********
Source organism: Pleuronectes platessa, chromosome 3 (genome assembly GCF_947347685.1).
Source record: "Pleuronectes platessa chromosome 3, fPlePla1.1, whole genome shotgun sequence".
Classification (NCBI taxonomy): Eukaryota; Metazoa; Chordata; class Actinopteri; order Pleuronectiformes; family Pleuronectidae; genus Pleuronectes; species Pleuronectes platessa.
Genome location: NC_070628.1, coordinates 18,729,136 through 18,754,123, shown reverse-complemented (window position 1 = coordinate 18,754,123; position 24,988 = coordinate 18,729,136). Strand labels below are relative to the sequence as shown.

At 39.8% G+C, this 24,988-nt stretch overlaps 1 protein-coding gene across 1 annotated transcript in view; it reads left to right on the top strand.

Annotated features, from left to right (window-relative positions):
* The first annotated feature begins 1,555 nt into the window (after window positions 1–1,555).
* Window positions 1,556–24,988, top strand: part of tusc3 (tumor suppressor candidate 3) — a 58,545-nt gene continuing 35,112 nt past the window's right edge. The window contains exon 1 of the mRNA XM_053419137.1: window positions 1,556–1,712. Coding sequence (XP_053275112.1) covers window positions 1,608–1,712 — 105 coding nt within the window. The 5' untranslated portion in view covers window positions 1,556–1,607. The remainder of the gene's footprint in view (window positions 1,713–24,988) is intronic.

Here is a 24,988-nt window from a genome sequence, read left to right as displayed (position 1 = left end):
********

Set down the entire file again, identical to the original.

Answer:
Source organism: Pleuronectes platessa, chromosome 3 (genome assembly GCF_947347685.1).
Source record: "Pleuronectes platessa chromosome 3, fPlePla1.1, whole genome shotgun sequence".
Classification (NCBI taxonomy): Eukaryota; Metazoa; Chordata; class Actinopteri; order Pleuronectiformes; family Pleuronectidae; genus Pleuronectes; species Pleuronectes platessa.
Genome location: NC_070628.1, coordinates 18,729,136 through 18,754,123, shown reverse-complemented (window position 1 = coordinate 18,754,123; position 24,988 = coordinate 18,729,136). Strand labels below are relative to the sequence as shown.

At 39.8% G+C, this 24,988-nt stretch overlaps 1 protein-coding gene across 1 annotated transcript in view; it reads left to right on the top strand.

Annotated features, from left to right (window-relative positions):
* The first annotated feature begins 1,555 nt into the window (after window positions 1–1,555).
* Window positions 1,556–24,988, top strand: part of tusc3 (tumor suppressor candidate 3) — a 58,545-nt gene continuing 35,112 nt past the window's right edge. The window contains exon 1 of the mRNA XM_053419137.1: window positions 1,556–1,712. Coding sequence (XP_053275112.1) covers window positions 1,608–1,712 — 105 coding nt within the window. The 5' untranslated portion in view covers window positions 1,556–1,607. The remainder of the gene's footprint in view (window positions 1,713–24,988) is intronic.

Here is a 24,988-nt window from a genome sequence, read left to right as displayed (position 1 = left end):